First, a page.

They’re called Voca People and they cover the history of musical genres in five minutes. Dude.
The music theorist in me is overjoyed by how accurate this is And the chorister in me is having some sort of religious experience. THIS IS MUSICAL PORNOGRAPHY. I DON’T KNOW WHAT MY FEELINGS ARE DOING.
Day- O (The Banana Boat Song) Mbube- Solomon Linda and The Evening Birds Ameno Dorime- Era Toccata and Fugue in D Minor- Bach Spring- Vivaldi Messiah, HWV 56, Part 2, No. 44 Chorus- Georg Friedrich Händel The Entertainer- Scott Joplin Mr. Sandman- The Chordettes Puttin’ on the Ritz- Irving Berlin Hit the Road Jack- Ray Charles In the Mood- Glen Miller Tutti Frutti- Little Richard I Get Around- The Beach Boys Can’t Buy Me Love- The Beatles Take A Chance On Me- ABBA Long Train Running- Doobie Brothers Celebration-Kool and the Gang Holiday- Madonna Billie Jean- Michael Jackson Sweet Dreams- The Eurythmics Yeke Yeke- Mori Kante Smells Like Teen Spirit- Nirvana Wannabe-The Spice Girls Macarena- Los del Rio Cotton Eyed Joe- Rednex Hit Me Baby One More Time- Britney Spears Who Let the Dogs Out- Baha Men Everybody Dance Out- C+C Music Factory I Like to Move It- Reel to Real
I think I got all of them!!! It took me a while to recognize Yeke Yeke, but I got it!
Dore Na || Fenris’ Theme & Mage Pride Arranged by Sven’Harel (Composed by Inon Zur)
I put both Fenris’ Theme and Mage Pride from the Dragon Age II soundtrack together. Title taken from a fan transcription and translation of the lyrics, found here. So apparently I test out Audacity when I get horrifically bored.
I always found it an interesting thematic choice that Inon Zur composed two ‘halves’, so to speak. These two pieces never sounded whole to me when apart. It seems like they represent the opposing sides of the mage freedom argument, using characters as juxtaposition: Fenris who despises the twisted side of magic, and Anders (I always feel like Mage Pride is his theme, or at least his purpose) who advocates for his people’s rights. Neither side is wholly correct or incorrect.
If you take away the different melodies, what lies underneath both compositions is almost the same. I like to think that these two complementary pieces are Inon Zur’s gentle reminder that everyone is fundamentally identical. We are all people.
I just spent the past hour staring at my wall. This is my 96th arrangement (wow has it been that many weeks?!) But this past week has been super rough, I just left my job, and things are just crappy. I can’t tour, rock radio won’t play me because I’m classical, classical radio won’t spin me because they say I’m rock… and so all I have is my music in my head, the hope that this somehow works out, and all of you guys. Then again, what more could I want, right?!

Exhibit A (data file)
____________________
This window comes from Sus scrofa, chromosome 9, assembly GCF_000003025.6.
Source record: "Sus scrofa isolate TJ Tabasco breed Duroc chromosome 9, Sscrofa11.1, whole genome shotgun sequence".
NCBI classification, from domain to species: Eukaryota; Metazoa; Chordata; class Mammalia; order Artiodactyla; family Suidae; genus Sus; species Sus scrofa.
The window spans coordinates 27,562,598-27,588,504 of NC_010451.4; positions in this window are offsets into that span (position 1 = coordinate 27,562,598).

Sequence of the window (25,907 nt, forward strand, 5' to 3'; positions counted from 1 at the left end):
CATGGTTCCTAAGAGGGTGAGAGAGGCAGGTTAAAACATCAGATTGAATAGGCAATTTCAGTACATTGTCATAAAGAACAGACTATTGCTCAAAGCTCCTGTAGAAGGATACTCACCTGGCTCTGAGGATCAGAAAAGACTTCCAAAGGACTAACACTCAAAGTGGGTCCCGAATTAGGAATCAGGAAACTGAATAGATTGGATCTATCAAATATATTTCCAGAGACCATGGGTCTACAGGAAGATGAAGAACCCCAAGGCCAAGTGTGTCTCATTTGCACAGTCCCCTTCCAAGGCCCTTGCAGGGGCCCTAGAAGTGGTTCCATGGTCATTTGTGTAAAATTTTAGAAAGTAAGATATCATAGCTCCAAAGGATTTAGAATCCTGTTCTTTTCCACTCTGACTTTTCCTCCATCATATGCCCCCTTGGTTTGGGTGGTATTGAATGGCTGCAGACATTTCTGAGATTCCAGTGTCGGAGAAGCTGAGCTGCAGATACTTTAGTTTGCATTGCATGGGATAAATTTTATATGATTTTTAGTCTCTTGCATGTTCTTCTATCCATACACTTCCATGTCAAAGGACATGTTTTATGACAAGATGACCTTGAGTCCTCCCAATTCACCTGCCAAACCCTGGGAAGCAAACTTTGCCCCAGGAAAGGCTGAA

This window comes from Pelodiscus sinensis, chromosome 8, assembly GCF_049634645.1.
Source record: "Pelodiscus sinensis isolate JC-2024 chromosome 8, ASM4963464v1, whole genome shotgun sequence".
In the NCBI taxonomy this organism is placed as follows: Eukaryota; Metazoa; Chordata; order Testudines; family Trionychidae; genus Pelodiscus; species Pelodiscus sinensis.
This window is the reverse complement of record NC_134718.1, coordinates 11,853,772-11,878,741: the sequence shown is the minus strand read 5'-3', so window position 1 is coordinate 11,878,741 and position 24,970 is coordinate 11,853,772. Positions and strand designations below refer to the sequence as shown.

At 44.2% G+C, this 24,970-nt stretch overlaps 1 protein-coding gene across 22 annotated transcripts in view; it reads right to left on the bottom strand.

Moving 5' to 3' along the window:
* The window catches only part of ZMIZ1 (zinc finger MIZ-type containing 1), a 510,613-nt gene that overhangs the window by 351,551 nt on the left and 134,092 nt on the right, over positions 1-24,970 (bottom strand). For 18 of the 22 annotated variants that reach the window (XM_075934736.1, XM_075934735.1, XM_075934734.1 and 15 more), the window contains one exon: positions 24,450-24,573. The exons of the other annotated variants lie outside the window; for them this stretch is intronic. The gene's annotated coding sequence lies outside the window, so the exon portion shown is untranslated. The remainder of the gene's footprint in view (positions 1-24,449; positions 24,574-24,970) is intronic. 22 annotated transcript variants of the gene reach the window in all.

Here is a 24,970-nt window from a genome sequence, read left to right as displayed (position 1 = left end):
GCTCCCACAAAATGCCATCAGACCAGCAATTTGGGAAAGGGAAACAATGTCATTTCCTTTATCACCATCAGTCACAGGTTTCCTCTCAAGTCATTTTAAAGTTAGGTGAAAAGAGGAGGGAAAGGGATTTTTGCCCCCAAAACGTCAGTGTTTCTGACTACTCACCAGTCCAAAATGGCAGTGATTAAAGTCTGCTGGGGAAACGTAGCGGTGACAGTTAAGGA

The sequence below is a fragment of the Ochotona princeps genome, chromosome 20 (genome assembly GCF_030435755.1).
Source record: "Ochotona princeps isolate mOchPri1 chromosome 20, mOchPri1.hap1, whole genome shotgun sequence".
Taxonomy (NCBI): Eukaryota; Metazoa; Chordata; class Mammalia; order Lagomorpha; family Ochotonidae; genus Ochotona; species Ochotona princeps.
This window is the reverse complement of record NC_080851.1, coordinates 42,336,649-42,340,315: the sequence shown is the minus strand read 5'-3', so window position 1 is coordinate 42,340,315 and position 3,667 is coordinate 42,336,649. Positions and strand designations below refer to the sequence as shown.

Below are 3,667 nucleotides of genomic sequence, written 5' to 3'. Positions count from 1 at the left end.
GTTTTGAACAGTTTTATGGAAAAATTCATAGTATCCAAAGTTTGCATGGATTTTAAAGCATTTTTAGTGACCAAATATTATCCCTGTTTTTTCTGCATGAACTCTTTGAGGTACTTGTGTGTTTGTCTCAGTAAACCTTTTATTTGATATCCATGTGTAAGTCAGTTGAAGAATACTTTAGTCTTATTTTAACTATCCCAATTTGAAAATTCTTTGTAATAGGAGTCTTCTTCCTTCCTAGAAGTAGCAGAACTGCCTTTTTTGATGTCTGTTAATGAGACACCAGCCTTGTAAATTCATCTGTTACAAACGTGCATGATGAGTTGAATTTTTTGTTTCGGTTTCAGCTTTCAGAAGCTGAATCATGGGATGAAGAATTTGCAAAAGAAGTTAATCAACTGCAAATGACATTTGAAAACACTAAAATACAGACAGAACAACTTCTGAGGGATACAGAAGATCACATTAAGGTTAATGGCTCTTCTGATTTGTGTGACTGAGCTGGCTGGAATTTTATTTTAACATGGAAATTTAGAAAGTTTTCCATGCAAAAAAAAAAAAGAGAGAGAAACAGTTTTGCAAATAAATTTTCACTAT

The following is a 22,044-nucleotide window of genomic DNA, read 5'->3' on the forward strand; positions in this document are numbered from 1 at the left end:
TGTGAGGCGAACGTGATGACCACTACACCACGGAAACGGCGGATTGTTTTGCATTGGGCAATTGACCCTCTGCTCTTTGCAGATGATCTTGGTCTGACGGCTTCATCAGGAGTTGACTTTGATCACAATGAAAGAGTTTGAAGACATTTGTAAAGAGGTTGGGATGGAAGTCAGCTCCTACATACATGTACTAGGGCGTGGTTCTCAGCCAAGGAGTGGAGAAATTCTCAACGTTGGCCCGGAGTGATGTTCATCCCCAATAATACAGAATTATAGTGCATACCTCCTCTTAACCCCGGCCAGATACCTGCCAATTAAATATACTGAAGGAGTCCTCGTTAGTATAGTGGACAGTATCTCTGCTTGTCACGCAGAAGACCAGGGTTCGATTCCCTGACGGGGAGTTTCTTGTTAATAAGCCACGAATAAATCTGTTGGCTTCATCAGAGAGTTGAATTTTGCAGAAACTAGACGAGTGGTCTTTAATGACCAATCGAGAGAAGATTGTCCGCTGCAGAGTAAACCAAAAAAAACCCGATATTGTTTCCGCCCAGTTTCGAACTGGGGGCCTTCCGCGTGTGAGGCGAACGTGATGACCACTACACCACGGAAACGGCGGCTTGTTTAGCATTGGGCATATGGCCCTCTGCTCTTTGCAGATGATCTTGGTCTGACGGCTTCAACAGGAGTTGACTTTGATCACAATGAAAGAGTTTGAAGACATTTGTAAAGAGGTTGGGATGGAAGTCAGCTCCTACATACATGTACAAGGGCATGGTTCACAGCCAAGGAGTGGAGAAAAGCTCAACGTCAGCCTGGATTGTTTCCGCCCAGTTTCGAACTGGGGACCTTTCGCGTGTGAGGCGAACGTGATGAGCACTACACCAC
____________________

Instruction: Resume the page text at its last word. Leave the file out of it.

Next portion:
I love this composition because it’s as if it’s 3 entirely separate pieces. There’s even that big silence in the middle, which really brings out the beauty of this piece when it leads to the flutes and violins for the lush ending. It creates so much tension, uncertainty, and feeling.
And that’s what I drew from this - that sometimes there’s a long pause in the middle of things. While uncertainty in life is scary and can get you down, I’m learning that if you keep going you’ll see it leads to a beautiful melody. The trick is to just keep on going.
As a result, I wanted the violins to really take charge in this arrangement while the Xylophone played the melody. To say I’m proud of this piece is an understatement, it turned out exactly how I heard it. I even gave the basses a melody that wasn’t in the original, but I heard it in my head over and over again, so I added it.
Note: I’m trying to allow commenting on posts because I want to open up a discussion and say hi to everyone. Right now I’m depending on messaging (but there’s a message limit, so that’s pretty unfortunate). So feel free to say “Hi!” on Twitter. Let’s keep this thing going, because Daft Punk Orchestra Interstella 5555 is turning out to sound pretty cool.
I was 17, playing guitar at my best friend Joe’s house, and I can always remember him telling me about this band he was obsessed with. That band was the Dropkick Murphys.
Joe was the man. He played drums every single day, and I would frequently ride my car over, set up my guitar and amplifier, and jam out with him – all while his parents sat in the adjacent room. To this day I’m still unsure of how they managed to not go crazy from us. In fact, they always encouraged us and were interested to have us play for them.
That’s what really hits me hard about this piece – that whenever I think of the Dropkick Murphys, I think of Joe and how his parents supported us. As I got older I started understanding that no one, not even the Dropkick Murphys, can do it without support and encouragement. Haters make their voice with their words, but lovers make their voice with their actions.
To me, arranging a piece of music is much like writing a story. Before I do anything, I have to determine who my lead characters are, and who are the supporting cast. Right away from this piece I knew what the defining characteristic was – the drums. This loud and energetic celtic group needed a loud and energetic arrangement, and that’s what I tried to accomplish with this piece.
As I write this I’m looking back now at how bizarre everything used to be and all the support I was surrounded by. The late night train rides to go see New Found Glory and Godsmack, the Battle of the Bands where I’d go to support my friends, the random concerts thrown in our basements, and blasting new music from our busted up cars. It was just such a cool time, and it’s one of those things that you can’t really appreciate it until you’re no longer in it. In order to grow you need others to guide you along the way, and in order to look back you have to fearlessly enter a new phase.
Sweet Jesus this sounds like something out of a pirate flick.